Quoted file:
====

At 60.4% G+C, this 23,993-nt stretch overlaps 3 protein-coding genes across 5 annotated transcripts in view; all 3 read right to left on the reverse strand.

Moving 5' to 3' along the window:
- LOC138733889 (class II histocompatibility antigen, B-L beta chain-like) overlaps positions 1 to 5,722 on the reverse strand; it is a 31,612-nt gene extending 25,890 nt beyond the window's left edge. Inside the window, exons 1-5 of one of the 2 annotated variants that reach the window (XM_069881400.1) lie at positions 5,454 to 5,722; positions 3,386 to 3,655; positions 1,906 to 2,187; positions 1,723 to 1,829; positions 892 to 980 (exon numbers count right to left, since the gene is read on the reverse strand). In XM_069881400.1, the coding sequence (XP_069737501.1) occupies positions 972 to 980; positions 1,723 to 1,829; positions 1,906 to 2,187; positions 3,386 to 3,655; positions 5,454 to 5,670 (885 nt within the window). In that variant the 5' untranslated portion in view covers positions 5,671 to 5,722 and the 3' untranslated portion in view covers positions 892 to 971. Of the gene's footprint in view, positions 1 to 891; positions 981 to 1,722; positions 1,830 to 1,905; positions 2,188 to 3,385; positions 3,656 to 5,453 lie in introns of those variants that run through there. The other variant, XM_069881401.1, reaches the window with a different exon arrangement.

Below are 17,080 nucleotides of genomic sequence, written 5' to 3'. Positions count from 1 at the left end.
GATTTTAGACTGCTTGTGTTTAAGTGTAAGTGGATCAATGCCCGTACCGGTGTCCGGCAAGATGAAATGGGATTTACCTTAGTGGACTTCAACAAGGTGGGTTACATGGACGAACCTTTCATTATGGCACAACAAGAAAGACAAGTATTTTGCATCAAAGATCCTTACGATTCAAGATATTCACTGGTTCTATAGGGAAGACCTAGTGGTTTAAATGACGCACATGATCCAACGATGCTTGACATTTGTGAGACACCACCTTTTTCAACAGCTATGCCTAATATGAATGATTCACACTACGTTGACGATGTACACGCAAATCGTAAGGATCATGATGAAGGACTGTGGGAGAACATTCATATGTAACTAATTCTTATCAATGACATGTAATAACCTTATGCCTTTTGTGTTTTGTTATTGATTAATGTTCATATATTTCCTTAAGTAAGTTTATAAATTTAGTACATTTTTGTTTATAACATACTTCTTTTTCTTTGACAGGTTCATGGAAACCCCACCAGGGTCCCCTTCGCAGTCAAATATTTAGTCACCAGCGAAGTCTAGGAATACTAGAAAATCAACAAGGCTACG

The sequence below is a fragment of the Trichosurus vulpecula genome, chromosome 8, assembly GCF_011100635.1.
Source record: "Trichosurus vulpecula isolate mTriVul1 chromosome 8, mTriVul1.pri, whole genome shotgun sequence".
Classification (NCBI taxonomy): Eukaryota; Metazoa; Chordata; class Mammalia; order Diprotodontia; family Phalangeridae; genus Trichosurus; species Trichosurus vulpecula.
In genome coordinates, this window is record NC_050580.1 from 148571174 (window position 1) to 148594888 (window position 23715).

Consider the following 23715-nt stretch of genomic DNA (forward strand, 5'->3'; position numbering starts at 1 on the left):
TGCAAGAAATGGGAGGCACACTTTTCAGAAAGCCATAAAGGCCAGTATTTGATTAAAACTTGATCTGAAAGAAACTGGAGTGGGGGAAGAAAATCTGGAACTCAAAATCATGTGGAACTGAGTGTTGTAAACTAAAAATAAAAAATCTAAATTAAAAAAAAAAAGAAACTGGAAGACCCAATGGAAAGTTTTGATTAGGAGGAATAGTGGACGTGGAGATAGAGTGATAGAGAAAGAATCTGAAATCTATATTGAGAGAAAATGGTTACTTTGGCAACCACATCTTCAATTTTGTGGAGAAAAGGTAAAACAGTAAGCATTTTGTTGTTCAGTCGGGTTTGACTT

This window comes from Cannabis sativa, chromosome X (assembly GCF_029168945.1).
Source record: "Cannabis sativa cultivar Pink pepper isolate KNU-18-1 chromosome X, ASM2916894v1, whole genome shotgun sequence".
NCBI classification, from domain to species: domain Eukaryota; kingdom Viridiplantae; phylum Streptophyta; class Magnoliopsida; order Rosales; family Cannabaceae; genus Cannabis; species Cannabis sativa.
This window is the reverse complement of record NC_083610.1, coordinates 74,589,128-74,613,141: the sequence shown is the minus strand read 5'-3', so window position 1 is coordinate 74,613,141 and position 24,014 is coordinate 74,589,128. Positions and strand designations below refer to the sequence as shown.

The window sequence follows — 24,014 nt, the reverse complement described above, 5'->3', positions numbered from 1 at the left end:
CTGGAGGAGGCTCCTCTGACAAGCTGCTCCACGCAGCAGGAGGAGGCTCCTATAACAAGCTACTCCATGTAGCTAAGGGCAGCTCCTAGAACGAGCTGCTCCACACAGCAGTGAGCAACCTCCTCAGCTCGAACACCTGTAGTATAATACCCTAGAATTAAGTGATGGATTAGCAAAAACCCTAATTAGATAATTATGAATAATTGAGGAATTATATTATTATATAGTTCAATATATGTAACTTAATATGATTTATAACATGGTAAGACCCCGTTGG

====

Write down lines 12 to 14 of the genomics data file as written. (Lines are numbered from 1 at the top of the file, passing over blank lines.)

This window comes from Cannabis sativa, chromosome X (assembly GCF_029168945.1).
Source record: "Cannabis sativa cultivar Pink pepper isolate KNU-18-1 chromosome X, ASM2916894v1, whole genome shotgun sequence".
NCBI classification, from domain to species: domain Eukaryota; kingdom Viridiplantae; phylum Streptophyta; class Magnoliopsida; order Rosales; family Cannabaceae; genus Cannabis; species Cannabis sativa.